Protesters in Seattle. Photo credit: Susan Fried, South Seattle Emerald
The union that was unsuccessful in its effort to organize workers at an Amazon fulfillment center in Alabama immediately challenged the April 9 outcome as expected, claiming the ecommerce giant illegally interfered with the election.
The Retail, Wholesale and Department Store Union said it was filing the complaint with the National Labor Relations Board, asking the NLRB to investigate Amazon’s tactics in order to force a new vote.
Less than 30% of the eligible workers voted for the union, handing Amazon a major victory against organized labor. Those voting no cited concerns about job security, union dues and the two-year-old facility being shut down by Amazon if it became a union shop.
“The employer created an atmosphere of confusion, coercion and/or fear of reprisals and thus interfered with the employees’ freedom of choice,” said Stuart Appelbaum, president of the RWDSU in a statement. “We will also present evidence to the Regional Director (of the NLRB) supporting the issuance of an unfair labor practices complaint against Amazon for unlawfully interfering with the protected right of employees to engage in union activity.”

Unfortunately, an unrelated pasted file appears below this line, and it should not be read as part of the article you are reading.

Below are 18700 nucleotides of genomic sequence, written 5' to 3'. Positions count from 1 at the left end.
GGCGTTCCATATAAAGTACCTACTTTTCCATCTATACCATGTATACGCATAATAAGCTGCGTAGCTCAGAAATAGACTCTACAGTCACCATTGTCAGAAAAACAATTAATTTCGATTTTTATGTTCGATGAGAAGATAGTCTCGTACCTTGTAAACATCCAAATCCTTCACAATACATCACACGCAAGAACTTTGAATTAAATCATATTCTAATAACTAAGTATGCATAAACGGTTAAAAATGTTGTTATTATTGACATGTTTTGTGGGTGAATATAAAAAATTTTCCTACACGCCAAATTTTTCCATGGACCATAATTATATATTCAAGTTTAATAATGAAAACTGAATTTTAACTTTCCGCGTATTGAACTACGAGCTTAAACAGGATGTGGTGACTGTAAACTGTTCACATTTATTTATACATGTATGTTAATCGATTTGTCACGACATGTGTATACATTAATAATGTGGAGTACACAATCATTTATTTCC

Appelbaum noted a number of tactics by Amazon the RWDSU alleges were designed to thwart the union effort, including requiring workers to attend “lectures” that were “filled with lies and mistruths.”
“That’s why they flooded the internet, the airwaves and social media with ads spreading misinformation,” Appelbaum said. “That’s why they brought in dozens of outsiders and union-busters to walk the floor of the warehouse. That’s why they bombarded people with signs throughout the facility and with text messages and calls at home. And that’s why they have been lying about union dues in a right-to-work state.”
During the campaign, Amazon continually emphasized its starting pay of more than $15 an hour, double the minimum wage in Alabama, as well as benefits including full health, dental and vision, a 50% 401(k) match and training and continuing education. It also denied the union’s claim that it lied to employees when making the case against organizing, expressing a willingness to talk to elected officials about wages and working conditions.
The election was seen as a major bellwether for the future of organized labor in the U.S. As of last year, just 10.8% of workers here belonged to a union, according to the Labor Department, from a high of 38.4% in 1954. This is one of the lowest rates in the world, well behind countries like Iceland (90%), Denmark (67%), Canada (28%) and Germany (17%), according to the International Labor Organization.
Last week, the NLRB said Amazon wrongfully terminated two tech workers for speaking out publicly about working conditions in its hundreds of fulfillment and sortation centers, which of course the company denies.